you want to tell me the losing party does not pay for the law suit in the US?

        • Nope... Legal fees (What you pay your lawyer and his staff) are your expense in the USA.

          For instance, my daughter had an injury from a car accident that wasn't her fault. Her injury will result in life time impairment of her dominate hand. She will get somewhere north of 60K in the settlement and if we hire a lawyer, they will take 1/3 to 1/2 of the money. We don't get to ask the insurance company for the 20k to 30k in legal fees they will take and get a settlement for 80-100 K just because we decided to

          • Well,
            in Germany the guy losing the case would pay all fees.
            And the fees are determined on "the value of the case", so a lawyer would never get more than about 7k or so from a 60k case.
            It is in most european countries similar, but I don't know the details.

            So the american law system makes it easy that 'poor' people never get their right ...

            • Yea, that horrible legal system in the USA.. Worst possible system I can imagine, except for every other system man has invented and tried. Maybe we can make it better with some tweaks? Maybe not....

              I had a lawyer tell me once that only the lawyers usually win in a lawsuit. I think he was one of the few honest lawyers, well he was honest with his client (me)at least. In my experience, having been involved in a number of civil cases of various types, I can attest that pretty much only the lawyers are gua

    • Re:Patent Trolls (Score:5, Insightful)

      by SlaveToTheGrind ( 546262 ) on Wednesday May 02, 2018 @01:35PM (#56542418)

      The term "patent troll" typically describes a patentholder who is not actually practicing the patent but simply trying to monetize it.

      Nikola has been actively developing its electric and hydrogen powered semi trucks for several years now and is targeting its first commercial sales next year. The complaint [] alleges that Tesla first tried to poach Nikola's chief design engineer, and then simply copied Nikola's patented design.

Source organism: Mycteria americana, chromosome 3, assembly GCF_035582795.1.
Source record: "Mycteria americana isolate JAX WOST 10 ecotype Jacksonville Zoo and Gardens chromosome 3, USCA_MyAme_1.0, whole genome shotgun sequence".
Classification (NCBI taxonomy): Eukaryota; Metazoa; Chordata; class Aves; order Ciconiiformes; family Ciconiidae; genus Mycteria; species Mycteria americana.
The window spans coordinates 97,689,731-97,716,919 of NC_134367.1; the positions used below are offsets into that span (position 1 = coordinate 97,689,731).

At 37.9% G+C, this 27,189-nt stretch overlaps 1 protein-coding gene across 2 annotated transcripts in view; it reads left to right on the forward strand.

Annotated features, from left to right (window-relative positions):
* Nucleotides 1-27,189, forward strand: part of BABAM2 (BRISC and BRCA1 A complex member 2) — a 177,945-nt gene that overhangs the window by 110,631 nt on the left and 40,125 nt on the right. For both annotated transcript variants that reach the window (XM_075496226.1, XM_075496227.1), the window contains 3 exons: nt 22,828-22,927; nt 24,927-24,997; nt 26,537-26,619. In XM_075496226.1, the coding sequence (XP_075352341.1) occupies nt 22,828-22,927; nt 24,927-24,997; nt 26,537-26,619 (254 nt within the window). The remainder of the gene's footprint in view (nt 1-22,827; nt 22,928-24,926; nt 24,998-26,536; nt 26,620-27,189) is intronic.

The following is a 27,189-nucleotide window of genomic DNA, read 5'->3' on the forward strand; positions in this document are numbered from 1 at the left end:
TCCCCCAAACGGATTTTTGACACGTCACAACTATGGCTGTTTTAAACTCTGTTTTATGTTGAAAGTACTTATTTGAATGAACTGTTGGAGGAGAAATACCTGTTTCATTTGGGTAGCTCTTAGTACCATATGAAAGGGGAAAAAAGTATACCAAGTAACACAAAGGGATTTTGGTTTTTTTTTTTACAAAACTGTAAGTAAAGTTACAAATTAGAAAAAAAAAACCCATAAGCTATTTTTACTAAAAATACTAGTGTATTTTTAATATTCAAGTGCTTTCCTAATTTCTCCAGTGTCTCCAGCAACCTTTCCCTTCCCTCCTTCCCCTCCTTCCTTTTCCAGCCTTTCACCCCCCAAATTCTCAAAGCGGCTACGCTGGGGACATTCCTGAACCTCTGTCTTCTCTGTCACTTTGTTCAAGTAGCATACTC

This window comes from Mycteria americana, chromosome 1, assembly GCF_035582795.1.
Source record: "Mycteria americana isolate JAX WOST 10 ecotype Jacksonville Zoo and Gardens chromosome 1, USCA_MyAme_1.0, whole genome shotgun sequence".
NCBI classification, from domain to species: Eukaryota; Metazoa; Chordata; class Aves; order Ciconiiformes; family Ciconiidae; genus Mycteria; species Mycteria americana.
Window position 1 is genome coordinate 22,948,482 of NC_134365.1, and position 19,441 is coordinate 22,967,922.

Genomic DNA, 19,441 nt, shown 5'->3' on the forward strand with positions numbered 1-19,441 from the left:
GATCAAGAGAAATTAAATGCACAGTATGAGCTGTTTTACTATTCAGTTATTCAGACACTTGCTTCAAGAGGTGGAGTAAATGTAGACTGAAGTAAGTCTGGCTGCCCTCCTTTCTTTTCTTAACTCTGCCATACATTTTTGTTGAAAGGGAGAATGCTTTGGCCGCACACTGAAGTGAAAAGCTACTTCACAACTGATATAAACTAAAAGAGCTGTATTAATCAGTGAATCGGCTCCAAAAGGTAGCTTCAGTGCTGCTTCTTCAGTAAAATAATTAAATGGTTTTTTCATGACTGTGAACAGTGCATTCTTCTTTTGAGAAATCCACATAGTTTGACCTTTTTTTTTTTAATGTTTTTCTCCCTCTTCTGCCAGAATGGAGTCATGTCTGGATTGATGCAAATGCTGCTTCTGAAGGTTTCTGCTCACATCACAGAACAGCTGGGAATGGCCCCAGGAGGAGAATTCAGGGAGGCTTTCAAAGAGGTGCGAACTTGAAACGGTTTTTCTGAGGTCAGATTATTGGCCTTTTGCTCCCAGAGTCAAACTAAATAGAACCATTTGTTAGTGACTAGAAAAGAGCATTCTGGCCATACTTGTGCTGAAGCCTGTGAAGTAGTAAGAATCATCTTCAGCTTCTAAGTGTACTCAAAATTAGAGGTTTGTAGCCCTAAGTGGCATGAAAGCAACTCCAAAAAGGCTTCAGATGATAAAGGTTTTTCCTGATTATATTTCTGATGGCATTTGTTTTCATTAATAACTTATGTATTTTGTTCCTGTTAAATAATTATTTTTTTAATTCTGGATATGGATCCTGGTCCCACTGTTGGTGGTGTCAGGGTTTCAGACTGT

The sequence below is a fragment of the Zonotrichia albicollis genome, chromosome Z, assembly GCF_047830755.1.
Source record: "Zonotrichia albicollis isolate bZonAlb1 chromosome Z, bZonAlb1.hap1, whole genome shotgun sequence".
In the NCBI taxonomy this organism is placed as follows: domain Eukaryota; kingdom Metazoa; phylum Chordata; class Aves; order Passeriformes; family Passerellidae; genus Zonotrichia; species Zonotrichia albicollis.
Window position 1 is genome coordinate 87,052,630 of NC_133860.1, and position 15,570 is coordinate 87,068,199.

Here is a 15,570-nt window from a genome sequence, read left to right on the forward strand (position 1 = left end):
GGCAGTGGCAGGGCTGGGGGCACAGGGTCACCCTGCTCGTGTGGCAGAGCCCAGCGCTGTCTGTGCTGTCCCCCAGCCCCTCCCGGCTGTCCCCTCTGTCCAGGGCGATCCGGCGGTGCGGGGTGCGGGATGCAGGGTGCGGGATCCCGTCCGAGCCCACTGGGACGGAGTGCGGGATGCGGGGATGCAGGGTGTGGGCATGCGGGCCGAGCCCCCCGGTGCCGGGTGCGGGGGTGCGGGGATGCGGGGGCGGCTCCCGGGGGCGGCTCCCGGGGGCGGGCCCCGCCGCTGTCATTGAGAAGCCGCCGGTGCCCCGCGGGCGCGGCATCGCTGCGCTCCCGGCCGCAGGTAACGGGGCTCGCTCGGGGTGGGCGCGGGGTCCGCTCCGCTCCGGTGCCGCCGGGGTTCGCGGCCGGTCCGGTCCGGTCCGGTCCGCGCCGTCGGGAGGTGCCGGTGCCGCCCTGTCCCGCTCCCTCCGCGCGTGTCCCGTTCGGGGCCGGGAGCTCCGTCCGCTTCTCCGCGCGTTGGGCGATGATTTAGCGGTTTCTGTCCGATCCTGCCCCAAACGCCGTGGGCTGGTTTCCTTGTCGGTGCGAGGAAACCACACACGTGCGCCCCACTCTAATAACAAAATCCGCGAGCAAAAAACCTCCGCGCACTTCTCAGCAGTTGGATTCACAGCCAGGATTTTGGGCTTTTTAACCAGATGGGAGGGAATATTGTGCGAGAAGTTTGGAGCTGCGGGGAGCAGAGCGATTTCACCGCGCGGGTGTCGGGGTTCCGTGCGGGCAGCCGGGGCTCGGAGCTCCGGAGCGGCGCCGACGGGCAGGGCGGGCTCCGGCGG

That doesn't strike me as being even close to a typical "patent troll" scenario.

      • Re:Patent Trolls (Score:5, Informative)

        by rahvin112 ( 446269 ) on Wednesday May 02, 2018 @02:17PM (#56542720)

        These are design patents, basically how the truck looks.

        There are only so many ways you can shape a semi-truck that accommodates the wind pressures in the most effective way. Look around at any modern (built in the last decade) truck, they all look the same for a reason.

        Personally having looked at the Tesla and Nicola pictures I think the trucks don't look anything alike when you account for the things that have to be the same (which also match all the diesel trucks being built right now).

        If Nicola's design patents cover these items they are covering design elements that have been in use for decades on all the other trucks out there and will clearly be invalid. If they cover the unique design elements that make their design different than every other truck on the road out there I see little similarity between Nicola and Tesla.

        Ultimately the company is upset for two reasons, poaching employees (whaaaaa, baby want a bottle), and the fact that Tesla is stealing all the big clients with a big rig that's better designed, isn't tied to Hydrogen and will be cheaper to run and operate using known and proven technology. Nicola on the other hand has a truck that can only be refueled in 3 places, has fuel costs that are higher than diesel, is using fuel cells with unknown life spans and who knows what maintenance costs.

        They're upset they picked the wrong horse with hydrogen and want to stop Tesla so they can try to get more sales. It's just marketing by lawyer and I hope Tesla stomps them in court.

        • Nikola Motors should be worried about prior-art claims, given examples, like the MAN Concept S [] that was exhibited at the IAA show in Hanover in 2010; both the Nikola and Tesla designs look significantly derivative of MAN's work. And that was just from a casual Google search. If there wasn't so much prior art out there already, I'd patent 'filing lawsuits for outrageous damages using questionable patents to attempt to extract funding from competitor or cripple them as a competitor' as a business-model patent

        • Personally having looked at the Tesla and Nicola pictures I think the trucks don't look anything alike when you account for the things that have to be the same

          Personally I think they look incredibly similar. Personally I also think they are nothing more of a natural progression of the current offerings. E.g. think Volvo VNL with rounded edges.

          Prior art should be findable in pretty much every futuristic movie or drawing.